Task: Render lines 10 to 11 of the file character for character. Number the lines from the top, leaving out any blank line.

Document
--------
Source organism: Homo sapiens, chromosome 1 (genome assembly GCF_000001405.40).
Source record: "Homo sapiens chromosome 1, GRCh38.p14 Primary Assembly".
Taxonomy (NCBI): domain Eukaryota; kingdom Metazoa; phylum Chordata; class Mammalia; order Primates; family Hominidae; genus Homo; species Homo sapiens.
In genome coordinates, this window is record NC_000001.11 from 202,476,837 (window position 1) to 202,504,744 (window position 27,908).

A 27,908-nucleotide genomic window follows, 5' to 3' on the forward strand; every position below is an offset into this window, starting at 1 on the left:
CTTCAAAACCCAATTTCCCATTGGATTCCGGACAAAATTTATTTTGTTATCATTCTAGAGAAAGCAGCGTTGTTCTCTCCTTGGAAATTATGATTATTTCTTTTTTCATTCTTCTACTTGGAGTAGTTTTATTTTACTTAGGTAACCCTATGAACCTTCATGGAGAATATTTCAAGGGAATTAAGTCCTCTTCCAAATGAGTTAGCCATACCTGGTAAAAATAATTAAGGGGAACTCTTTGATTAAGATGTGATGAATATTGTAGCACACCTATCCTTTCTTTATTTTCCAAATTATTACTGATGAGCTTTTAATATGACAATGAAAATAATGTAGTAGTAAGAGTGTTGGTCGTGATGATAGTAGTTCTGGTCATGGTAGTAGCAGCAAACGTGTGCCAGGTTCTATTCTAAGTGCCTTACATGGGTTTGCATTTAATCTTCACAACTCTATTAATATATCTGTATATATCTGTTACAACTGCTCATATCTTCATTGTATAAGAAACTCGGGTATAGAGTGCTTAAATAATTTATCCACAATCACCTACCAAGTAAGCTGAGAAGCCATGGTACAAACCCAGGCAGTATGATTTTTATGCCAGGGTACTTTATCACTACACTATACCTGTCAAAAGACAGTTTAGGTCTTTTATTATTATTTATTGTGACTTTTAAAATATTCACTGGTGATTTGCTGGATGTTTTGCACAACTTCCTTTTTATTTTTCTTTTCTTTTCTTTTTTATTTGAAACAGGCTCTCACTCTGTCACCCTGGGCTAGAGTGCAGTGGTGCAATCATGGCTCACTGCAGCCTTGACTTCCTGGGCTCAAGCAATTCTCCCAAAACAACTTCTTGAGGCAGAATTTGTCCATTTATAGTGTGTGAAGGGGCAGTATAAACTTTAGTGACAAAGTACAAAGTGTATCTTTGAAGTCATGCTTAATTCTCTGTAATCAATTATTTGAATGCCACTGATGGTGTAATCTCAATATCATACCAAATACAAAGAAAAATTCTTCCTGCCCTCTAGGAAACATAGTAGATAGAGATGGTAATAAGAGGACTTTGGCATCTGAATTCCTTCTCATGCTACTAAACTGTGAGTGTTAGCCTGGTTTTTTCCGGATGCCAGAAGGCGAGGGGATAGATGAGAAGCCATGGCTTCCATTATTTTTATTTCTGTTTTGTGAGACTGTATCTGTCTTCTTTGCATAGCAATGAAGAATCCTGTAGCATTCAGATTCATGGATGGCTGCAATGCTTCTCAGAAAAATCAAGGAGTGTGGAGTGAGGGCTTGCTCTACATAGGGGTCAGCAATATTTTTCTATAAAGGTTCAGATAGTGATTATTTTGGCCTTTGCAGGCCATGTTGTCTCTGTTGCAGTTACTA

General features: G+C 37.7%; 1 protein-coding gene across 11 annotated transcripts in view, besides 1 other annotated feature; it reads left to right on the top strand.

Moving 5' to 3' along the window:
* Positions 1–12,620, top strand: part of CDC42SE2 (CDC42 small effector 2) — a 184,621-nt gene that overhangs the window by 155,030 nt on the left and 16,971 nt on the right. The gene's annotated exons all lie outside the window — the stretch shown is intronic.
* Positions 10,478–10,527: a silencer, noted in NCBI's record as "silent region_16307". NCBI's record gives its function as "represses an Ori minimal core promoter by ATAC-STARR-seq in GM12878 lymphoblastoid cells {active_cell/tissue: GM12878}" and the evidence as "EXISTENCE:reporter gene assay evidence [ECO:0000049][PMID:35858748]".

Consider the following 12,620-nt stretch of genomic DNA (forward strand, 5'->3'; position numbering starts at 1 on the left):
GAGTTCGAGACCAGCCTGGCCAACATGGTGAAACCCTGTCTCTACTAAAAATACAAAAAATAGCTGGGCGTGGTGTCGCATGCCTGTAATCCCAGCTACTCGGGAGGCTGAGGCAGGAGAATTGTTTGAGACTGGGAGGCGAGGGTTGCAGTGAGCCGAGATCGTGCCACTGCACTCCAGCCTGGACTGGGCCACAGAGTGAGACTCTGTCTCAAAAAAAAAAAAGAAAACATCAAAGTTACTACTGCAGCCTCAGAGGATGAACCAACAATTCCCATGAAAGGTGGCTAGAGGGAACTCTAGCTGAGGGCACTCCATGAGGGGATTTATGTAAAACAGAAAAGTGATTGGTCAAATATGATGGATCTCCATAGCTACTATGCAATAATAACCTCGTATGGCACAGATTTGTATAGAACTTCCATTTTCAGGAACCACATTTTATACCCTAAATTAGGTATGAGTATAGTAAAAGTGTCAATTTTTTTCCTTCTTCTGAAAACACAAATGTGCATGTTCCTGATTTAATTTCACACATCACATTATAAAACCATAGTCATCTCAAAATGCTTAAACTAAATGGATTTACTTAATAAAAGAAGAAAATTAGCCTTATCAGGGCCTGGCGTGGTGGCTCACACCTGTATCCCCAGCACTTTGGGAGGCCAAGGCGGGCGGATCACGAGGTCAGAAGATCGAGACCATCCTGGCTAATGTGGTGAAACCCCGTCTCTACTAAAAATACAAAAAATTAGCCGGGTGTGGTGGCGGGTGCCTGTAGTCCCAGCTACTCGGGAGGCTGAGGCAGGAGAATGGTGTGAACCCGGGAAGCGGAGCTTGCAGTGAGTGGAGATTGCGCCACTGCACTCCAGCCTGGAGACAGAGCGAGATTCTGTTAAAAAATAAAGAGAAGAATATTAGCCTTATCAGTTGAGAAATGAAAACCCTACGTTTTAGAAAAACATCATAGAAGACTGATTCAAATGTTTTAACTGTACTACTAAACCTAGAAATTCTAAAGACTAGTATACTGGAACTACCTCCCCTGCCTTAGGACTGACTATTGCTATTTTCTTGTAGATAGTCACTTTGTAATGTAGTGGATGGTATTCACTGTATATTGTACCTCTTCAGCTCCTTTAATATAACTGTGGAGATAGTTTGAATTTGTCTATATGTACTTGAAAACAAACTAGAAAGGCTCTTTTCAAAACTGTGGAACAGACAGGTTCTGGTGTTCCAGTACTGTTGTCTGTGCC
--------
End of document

* Positions 10,478–10,527: a silencer, noted in NCBI's record as "silent region_16307". NCBI's record gives its function as "represses an Ori minimal core promoter by ATAC-STARR-seq in GM12878 lymphoblastoid cells {active_cell/tissue: GM12878}" and the evidence as "EXISTENCE:reporter gene assay evidence [ECO:0000049][PMID:35858748]".

Consider the following 12,620-nt stretch of genomic DNA (forward strand, 5'->3'; position numbering starts at 1 on the left):